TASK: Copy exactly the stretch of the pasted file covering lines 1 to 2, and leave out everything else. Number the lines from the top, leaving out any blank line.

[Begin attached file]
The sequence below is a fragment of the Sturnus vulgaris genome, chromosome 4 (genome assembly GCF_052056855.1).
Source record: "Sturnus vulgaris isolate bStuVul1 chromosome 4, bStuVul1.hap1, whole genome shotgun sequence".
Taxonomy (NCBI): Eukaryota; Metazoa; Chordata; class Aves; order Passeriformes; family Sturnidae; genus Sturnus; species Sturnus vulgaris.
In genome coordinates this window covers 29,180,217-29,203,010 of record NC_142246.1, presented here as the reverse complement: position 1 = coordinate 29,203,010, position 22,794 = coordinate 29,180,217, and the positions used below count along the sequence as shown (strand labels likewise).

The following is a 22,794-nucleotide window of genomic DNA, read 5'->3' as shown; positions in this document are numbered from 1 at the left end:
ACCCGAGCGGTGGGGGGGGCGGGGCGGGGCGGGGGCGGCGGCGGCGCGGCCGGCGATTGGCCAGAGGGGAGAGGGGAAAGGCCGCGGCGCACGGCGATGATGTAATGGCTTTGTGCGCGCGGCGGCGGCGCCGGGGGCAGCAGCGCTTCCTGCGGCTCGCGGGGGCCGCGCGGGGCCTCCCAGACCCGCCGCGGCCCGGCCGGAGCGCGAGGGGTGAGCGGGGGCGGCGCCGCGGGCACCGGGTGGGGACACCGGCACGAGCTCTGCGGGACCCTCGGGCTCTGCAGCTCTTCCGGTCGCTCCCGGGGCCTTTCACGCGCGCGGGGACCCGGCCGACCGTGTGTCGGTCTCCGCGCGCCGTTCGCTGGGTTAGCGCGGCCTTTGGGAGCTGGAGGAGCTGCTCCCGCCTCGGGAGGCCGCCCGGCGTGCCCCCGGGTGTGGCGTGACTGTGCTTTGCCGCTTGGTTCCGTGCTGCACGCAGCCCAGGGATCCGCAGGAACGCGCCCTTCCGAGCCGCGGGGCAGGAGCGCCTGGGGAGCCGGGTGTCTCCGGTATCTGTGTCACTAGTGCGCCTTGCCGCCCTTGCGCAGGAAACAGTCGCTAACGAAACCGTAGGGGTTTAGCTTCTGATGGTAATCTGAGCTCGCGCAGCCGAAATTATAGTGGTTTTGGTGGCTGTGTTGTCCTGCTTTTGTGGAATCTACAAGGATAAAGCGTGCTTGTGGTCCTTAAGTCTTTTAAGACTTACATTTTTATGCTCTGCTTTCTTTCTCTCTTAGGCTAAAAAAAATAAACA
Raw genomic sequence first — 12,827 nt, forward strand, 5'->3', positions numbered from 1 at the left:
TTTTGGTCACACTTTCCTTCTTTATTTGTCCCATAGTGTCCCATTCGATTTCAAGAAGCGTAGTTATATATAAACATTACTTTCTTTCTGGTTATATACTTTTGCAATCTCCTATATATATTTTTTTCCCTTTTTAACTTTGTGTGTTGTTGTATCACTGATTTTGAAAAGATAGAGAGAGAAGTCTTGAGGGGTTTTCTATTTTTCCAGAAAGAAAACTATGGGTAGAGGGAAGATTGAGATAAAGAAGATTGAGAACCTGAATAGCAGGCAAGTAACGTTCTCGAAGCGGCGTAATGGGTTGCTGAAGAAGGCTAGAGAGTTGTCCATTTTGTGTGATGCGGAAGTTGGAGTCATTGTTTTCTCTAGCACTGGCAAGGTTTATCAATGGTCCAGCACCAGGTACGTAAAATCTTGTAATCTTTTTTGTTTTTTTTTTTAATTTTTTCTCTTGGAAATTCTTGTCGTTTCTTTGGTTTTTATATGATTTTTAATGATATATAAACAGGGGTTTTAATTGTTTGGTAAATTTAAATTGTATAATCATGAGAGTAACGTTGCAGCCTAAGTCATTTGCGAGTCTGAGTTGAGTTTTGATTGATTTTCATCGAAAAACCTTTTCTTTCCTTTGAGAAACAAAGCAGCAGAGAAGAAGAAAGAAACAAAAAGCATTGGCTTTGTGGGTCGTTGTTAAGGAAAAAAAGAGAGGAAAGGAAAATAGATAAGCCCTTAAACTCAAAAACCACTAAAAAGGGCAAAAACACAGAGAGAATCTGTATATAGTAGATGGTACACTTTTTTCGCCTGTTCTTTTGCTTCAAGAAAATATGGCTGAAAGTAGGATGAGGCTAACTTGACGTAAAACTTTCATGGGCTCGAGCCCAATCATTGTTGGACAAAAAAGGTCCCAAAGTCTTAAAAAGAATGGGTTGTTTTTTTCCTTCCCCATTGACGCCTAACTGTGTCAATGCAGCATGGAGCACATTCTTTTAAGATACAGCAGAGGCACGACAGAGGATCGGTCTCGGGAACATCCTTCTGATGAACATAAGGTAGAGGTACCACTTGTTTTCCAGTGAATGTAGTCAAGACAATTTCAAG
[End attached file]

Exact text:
The sequence below is a fragment of the Sturnus vulgaris genome, chromosome 4 (genome assembly GCF_052056855.1).
Source record: "Sturnus vulgaris isolate bStuVul1 chromosome 4, bStuVul1.hap1, whole genome shotgun sequence".